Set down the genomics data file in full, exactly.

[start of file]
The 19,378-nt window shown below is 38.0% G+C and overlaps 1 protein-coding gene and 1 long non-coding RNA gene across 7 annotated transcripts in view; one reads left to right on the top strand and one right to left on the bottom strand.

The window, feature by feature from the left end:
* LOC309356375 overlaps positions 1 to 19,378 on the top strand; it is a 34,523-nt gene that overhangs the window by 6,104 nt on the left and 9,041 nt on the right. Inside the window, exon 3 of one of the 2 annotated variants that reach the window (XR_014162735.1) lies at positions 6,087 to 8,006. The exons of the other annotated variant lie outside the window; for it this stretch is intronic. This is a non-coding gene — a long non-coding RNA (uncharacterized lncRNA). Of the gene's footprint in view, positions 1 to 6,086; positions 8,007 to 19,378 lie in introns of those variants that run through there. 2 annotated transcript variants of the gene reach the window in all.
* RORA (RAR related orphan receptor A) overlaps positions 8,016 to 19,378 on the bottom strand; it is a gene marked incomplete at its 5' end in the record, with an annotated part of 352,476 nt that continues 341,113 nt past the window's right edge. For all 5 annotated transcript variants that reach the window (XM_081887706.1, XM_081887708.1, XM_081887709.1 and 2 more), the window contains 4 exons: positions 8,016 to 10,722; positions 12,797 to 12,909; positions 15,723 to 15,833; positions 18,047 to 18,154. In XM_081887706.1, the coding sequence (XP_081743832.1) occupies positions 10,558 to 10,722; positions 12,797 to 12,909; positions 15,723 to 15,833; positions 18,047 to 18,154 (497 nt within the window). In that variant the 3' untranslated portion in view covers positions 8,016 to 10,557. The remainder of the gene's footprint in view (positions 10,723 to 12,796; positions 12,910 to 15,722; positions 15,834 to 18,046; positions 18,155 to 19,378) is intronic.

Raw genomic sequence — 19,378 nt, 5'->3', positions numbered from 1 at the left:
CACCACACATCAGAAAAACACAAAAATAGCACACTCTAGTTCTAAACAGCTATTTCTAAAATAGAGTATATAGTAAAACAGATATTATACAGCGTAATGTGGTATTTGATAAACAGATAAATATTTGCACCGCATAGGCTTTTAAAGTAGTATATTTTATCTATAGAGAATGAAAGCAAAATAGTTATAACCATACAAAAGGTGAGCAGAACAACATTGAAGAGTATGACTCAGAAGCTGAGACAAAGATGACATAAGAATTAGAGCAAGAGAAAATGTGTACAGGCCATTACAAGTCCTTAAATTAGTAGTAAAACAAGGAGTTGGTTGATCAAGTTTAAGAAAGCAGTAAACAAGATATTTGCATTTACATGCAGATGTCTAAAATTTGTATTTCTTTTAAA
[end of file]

The 19,378-nt window shown below is 38.0% G+C and overlaps 1 protein-coding gene and 1 long non-coding RNA gene across 7 annotated transcripts in view; one reads left to right on the top strand and one right to left on the bottom strand.

The window, feature by feature from the left end:
* LOC309356375 overlaps positions 1 to 19,378 on the top strand; it is a 34,523-nt gene that overhangs the window by 6,104 nt on the left and 9,041 nt on the right. Inside the window, exon 3 of one of the 2 annotated variants that reach the window (XR_014162735.1) lies at positions 6,087 to 8,006. The exons of the other annotated variant lie outside the window; for it this stretch is intronic. This is a non-coding gene — a long non-coding RNA (uncharacterized lncRNA). Of the gene's footprint in view, positions 1 to 6,086; positions 8,007 to 19,378 lie in introns of those variants that run through there. 2 annotated transcript variants of the gene reach the window in all.
* RORA (RAR related orphan receptor A) overlaps positions 8,016 to 19,378 on the bottom strand; it is a gene marked incomplete at its 5' end in the record, with an annotated part of 352,476 nt that continues 341,113 nt past the window's right edge. For all 5 annotated transcript variants that reach the window (XM_081887706.1, XM_081887708.1, XM_081887709.1 and 2 more), the window contains 4 exons: positions 8,016 to 10,722; positions 12,797 to 12,909; positions 15,723 to 15,833; positions 18,047 to 18,154. In XM_081887706.1, the coding sequence (XP_081743832.1) occupies positions 10,558 to 10,722; positions 12,797 to 12,909; positions 15,723 to 15,833; positions 18,047 to 18,154 (497 nt within the window). In that variant the 3' untranslated portion in view covers positions 8,016 to 10,557. The remainder of the gene's footprint in view (positions 10,723 to 12,796; positions 12,910 to 15,722; positions 15,834 to 18,046; positions 18,155 to 19,378) is intronic.

Raw genomic sequence — 19,378 nt, 5'->3', positions numbered from 1 at the left:
CACCACACATCAGAAAAACACAAAAATAGCACACTCTAGTTCTAAACAGCTATTTCTAAAATAGAGTATATAGTAAAACAGATATTATACAGCGTAATGTGGTATTTGATAAACAGATAAATATTTGCACCGCATAGGCTTTTAAAGTAGTATATTTTATCTATAGAGAATGAAAGCAAAATAGTTATAACCATACAAAAGGTGAGCAGAACAACATTGAAGAGTATGACTCAGAAGCTGAGACAAAGATGACATAAGAATTAGAGCAAGAGAAAATGTGTACAGGCCATTACAAGTCCTTAAATTAGTAGTAAAACAAGGAGTTGGTTGATCAAGTTTAAGAAAGCAGTAAACAAGATATTTGCATTTACATGCAGATGTCTAAAATTTGTATTTCTTTTAAA